Just how risky is it to travel for the holidays this year? With rising rates of COVID-19, many experts are recommending a moratorium on holiday gatherings. But for those who are trying to decide whether they still want to travel, smart-thermometer company Kinsa has created predictive COVID-19 risk scores for every county in the U.S.
The new risk scores build on the Healthweather map the company launched earlier this year, which shows whether states are at low, medium, or high risk of rising cases and highlights when cases might surge. Now users can enter their zip code and get a risk score for their region. For example, Hennepin County in Minnesota, where Minneapolis is located, has a critical risk score of 83 (100 being the most critical). The app warns people to exercise extreme caution in the area because case numbers are very high and the virus is spreading rapidly there.
The risk scores are based on Kinsa’s temperature data from more than 2 million smart thermometers, as well as case data from Johns Hopkins University. Kinsa CEO Inder Singh says the company is able to predict COVID-19 outbreaks 10 days in advance. The company has smart thermometers in every county in the U.S., but it does not have a large amount of data in every single county. Kinsa plans to add an indicator to its risk assessments that will show how reliable each county’s risk score is based on how much data is available.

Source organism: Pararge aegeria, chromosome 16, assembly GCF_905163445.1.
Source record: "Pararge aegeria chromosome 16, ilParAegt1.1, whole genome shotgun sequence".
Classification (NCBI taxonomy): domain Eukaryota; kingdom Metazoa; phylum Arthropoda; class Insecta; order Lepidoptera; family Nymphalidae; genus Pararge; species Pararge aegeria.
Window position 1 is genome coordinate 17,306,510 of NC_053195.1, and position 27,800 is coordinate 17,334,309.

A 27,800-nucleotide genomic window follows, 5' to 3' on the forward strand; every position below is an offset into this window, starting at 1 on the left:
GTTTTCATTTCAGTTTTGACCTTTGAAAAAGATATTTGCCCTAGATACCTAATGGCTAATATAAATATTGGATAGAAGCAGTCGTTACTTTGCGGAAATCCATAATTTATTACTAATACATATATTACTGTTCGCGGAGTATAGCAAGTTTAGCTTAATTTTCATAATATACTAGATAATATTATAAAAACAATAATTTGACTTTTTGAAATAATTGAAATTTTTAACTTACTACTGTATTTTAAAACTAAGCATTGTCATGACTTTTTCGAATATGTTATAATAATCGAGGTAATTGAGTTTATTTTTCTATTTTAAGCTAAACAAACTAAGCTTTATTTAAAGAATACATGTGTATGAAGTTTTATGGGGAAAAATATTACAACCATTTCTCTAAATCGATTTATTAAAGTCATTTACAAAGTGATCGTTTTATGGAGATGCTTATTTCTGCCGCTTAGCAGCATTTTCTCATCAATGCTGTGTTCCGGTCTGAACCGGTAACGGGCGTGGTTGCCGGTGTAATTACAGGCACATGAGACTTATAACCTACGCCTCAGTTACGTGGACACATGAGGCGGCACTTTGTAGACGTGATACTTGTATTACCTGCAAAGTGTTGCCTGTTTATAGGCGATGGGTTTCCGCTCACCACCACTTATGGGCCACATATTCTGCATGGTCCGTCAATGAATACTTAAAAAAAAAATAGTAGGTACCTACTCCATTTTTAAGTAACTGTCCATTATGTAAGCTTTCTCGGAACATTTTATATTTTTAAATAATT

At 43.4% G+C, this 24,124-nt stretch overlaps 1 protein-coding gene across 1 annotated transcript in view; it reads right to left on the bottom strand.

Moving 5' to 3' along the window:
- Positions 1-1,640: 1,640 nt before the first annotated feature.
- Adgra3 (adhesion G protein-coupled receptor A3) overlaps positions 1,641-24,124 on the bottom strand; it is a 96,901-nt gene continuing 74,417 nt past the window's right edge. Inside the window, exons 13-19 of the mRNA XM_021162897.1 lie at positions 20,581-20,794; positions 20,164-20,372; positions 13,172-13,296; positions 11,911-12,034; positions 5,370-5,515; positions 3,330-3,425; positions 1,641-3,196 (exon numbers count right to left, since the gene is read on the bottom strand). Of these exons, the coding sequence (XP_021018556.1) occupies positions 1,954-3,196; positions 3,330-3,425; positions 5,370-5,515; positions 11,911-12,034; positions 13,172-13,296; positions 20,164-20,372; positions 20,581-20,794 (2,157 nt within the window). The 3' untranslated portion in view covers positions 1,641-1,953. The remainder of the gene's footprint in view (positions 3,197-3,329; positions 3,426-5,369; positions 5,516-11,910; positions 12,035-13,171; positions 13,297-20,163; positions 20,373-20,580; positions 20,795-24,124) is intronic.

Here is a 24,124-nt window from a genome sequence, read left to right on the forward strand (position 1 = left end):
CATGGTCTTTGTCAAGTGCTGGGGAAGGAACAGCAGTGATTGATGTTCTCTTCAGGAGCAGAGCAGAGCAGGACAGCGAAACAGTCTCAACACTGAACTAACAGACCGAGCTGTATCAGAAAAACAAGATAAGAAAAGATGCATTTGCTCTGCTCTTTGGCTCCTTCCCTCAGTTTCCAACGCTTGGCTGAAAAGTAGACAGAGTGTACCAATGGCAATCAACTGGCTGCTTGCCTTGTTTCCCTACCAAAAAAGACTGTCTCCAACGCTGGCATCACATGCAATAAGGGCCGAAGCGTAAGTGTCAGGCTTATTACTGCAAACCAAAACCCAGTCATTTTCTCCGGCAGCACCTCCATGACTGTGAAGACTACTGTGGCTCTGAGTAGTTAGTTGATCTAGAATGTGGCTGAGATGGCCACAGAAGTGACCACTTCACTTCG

In addition to a COVID-19 risk rate, the score will also tell you what demographics are most at risk and what to do to lower your risk of infection. For example, in California’s Contra Costa County, which has a moderate risk score of 27, Kinsa advises at-risk groups to minimize social contact. It also advises everyone to increase hand washing. By contrast, in Pima County, Arizona, which has a high risk score of 59, Kinsa recommends at-risk groups to stop all social contact. It also advises all groups to limit social interactions and increase hand washing and mask wearing.
Historically, Kinsa’s data has focused on flu season. Over the past few years, its flu predictions have matched up with data from the Centers for Disease Control and Prevention. The company is able to predict flu season spikes two weeks in advance. Its new risk score will also include flu data, though for the moment, it may not be as much of a concern.
“We are thinking it’s going to be a lighter flu season,” says Kinsa representative Nita Nehru, though the company is still running a full season predictive analysis. In September, the CDC reported a low instance of flu in the U.S. and Southern Hemisphere, noting that the reduction was likely due to prevention measures put into place to mitigate COVID-19 as well as fewer people visiting doctors’ offices.
That doesn’t mean there’s no risk of flu. After all, traditional flu season is just beginning. Those who dare to travel for the holidays should do so with caution.